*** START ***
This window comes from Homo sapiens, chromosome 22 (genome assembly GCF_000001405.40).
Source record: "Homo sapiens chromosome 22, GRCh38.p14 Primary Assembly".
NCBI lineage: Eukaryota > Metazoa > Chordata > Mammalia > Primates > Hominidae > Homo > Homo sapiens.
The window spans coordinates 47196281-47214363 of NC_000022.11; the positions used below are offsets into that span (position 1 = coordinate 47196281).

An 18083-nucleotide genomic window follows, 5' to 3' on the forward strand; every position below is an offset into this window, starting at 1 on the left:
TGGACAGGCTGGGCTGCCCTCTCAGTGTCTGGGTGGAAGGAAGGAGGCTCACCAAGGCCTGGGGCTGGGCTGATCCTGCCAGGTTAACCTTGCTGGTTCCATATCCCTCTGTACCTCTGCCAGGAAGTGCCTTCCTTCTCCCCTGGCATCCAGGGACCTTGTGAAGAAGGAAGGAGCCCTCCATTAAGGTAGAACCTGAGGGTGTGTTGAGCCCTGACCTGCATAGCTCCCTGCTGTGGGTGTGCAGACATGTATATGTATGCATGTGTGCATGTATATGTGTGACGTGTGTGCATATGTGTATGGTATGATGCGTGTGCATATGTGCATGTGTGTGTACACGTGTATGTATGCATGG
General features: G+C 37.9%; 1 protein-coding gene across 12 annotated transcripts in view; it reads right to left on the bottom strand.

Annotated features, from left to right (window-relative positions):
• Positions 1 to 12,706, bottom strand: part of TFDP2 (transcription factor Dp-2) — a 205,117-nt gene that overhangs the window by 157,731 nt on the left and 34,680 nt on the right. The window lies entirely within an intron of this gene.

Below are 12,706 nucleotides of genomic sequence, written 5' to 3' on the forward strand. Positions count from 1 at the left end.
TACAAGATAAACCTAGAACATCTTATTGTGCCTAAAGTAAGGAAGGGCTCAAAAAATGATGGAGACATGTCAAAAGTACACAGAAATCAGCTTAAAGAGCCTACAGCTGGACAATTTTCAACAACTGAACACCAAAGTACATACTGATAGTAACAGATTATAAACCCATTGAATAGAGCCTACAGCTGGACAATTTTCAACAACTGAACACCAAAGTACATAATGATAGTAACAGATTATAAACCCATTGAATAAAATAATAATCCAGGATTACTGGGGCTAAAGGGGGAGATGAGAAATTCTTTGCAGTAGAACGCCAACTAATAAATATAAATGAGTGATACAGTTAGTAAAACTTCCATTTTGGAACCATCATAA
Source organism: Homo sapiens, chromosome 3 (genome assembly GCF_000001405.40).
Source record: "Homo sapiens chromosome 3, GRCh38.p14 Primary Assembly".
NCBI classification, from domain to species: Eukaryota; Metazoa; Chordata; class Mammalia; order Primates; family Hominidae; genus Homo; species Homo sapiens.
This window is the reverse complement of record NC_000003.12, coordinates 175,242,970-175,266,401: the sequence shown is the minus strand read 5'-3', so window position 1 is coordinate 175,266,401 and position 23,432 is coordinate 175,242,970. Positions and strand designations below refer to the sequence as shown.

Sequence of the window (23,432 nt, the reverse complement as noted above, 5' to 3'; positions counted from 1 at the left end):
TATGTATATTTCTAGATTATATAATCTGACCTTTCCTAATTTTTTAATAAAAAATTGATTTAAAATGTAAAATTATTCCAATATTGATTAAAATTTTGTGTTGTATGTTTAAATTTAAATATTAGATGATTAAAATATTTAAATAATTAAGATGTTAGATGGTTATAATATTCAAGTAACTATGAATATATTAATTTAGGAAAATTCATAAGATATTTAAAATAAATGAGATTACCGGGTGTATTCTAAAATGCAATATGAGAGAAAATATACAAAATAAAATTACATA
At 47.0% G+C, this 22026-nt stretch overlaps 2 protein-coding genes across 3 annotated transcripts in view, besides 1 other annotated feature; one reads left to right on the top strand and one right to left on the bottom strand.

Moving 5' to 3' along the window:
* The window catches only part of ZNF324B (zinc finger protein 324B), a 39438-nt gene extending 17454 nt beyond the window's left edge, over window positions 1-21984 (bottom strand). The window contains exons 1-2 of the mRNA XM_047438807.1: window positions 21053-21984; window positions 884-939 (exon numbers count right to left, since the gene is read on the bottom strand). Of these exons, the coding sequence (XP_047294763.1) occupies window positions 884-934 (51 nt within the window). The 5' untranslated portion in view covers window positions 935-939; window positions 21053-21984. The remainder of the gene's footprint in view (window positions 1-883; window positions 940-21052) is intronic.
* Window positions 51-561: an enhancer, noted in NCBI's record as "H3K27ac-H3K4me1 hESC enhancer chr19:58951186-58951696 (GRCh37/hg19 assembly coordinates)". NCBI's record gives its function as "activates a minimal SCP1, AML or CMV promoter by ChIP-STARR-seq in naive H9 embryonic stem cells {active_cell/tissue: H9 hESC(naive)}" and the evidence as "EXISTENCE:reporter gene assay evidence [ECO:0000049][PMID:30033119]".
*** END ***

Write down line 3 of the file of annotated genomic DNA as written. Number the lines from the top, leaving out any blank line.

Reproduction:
NCBI lineage: Eukaryota > Metazoa > Chordata > Mammalia > Primates > Hominidae > Homo > Homo sapiens.